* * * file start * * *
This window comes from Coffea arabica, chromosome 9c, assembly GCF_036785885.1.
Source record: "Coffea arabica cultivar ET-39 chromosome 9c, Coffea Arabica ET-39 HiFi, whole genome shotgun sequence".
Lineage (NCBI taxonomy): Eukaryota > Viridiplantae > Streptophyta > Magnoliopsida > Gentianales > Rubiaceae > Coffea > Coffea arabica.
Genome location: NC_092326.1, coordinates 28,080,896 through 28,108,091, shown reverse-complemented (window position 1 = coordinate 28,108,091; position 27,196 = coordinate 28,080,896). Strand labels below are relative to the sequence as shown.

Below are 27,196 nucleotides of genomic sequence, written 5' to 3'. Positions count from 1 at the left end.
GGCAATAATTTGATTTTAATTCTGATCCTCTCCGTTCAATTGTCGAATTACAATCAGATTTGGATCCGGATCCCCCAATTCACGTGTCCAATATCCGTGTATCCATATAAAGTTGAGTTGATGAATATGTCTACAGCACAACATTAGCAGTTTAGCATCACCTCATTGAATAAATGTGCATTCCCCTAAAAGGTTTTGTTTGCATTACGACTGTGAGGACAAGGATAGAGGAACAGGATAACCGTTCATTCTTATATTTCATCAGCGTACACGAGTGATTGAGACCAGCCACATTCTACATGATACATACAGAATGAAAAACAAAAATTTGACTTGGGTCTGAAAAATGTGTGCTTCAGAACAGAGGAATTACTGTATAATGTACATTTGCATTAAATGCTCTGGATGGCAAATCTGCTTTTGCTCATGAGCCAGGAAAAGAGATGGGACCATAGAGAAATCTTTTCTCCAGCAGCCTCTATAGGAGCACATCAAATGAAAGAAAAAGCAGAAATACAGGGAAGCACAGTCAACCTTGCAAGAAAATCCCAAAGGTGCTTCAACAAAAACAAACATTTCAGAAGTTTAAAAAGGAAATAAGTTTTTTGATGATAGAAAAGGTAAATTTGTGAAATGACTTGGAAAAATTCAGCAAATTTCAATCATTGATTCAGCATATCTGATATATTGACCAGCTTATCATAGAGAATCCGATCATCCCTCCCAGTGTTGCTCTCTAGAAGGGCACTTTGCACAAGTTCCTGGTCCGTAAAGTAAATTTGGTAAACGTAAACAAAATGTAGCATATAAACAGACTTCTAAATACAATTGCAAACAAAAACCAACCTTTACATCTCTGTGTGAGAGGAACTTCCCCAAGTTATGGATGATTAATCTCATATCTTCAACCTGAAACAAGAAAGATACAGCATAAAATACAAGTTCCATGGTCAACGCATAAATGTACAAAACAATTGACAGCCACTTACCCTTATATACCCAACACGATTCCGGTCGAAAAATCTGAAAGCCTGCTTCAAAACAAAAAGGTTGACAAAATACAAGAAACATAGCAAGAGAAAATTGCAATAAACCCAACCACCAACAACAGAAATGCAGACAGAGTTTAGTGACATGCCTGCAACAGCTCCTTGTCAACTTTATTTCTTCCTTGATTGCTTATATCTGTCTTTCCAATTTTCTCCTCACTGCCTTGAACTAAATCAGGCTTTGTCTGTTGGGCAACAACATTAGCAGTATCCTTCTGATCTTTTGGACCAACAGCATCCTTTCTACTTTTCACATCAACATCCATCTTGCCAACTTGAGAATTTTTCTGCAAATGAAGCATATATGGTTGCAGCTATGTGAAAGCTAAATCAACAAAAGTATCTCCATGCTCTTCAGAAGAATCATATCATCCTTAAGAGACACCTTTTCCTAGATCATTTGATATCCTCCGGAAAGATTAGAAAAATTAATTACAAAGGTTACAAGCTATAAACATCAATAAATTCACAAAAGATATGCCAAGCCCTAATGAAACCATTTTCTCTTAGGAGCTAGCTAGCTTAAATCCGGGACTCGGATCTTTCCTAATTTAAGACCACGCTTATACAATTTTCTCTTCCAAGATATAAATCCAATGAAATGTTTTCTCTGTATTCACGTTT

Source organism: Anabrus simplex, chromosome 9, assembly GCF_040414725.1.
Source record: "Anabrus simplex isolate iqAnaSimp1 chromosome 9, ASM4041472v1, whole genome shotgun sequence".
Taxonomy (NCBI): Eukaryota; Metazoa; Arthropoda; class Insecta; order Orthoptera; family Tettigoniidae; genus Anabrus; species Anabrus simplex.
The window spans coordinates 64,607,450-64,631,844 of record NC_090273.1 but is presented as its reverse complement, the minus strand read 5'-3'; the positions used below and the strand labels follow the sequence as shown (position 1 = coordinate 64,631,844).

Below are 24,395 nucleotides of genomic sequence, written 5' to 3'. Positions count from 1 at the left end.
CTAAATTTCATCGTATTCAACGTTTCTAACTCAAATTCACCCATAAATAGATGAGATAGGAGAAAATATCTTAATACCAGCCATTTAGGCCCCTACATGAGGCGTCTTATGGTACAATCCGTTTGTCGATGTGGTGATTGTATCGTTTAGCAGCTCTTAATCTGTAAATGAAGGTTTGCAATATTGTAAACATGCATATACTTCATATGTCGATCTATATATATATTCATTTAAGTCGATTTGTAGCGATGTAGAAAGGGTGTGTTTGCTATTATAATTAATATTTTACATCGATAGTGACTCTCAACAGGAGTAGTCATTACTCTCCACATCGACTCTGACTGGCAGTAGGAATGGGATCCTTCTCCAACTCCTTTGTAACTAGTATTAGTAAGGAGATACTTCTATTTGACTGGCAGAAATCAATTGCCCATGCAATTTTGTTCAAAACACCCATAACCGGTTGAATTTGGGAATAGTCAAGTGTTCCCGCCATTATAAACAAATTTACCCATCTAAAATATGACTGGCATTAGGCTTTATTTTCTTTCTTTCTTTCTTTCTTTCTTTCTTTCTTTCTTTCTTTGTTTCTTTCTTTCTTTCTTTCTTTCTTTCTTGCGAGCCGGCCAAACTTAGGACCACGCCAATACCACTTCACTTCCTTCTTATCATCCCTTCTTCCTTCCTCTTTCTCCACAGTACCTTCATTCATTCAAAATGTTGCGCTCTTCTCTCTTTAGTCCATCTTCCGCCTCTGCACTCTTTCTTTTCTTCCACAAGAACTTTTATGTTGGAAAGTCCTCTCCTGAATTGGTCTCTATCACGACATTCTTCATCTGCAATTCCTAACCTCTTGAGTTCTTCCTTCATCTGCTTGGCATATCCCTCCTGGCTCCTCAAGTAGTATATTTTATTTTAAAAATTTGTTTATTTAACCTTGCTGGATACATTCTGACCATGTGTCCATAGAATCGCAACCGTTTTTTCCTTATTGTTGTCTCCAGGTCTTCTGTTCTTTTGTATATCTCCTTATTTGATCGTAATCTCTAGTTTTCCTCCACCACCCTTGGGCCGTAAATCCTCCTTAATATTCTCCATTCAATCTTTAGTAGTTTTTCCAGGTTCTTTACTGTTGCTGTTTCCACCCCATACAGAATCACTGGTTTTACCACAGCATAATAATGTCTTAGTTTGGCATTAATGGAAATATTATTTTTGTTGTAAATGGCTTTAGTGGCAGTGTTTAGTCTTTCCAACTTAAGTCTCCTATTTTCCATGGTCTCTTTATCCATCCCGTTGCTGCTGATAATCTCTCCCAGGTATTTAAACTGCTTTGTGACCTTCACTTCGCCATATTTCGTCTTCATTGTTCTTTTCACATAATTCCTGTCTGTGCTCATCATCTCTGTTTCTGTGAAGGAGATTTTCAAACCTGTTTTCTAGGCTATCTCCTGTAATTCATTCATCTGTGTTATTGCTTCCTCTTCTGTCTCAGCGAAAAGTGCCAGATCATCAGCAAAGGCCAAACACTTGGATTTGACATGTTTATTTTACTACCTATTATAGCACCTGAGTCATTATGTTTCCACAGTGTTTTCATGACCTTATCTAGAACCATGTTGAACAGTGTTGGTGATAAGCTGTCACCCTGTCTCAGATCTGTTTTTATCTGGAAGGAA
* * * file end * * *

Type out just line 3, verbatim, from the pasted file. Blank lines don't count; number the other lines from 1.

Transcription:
Lineage (NCBI taxonomy): Eukaryota > Viridiplantae > Streptophyta > Magnoliopsida > Gentianales > Rubiaceae > Coffea > Coffea arabica.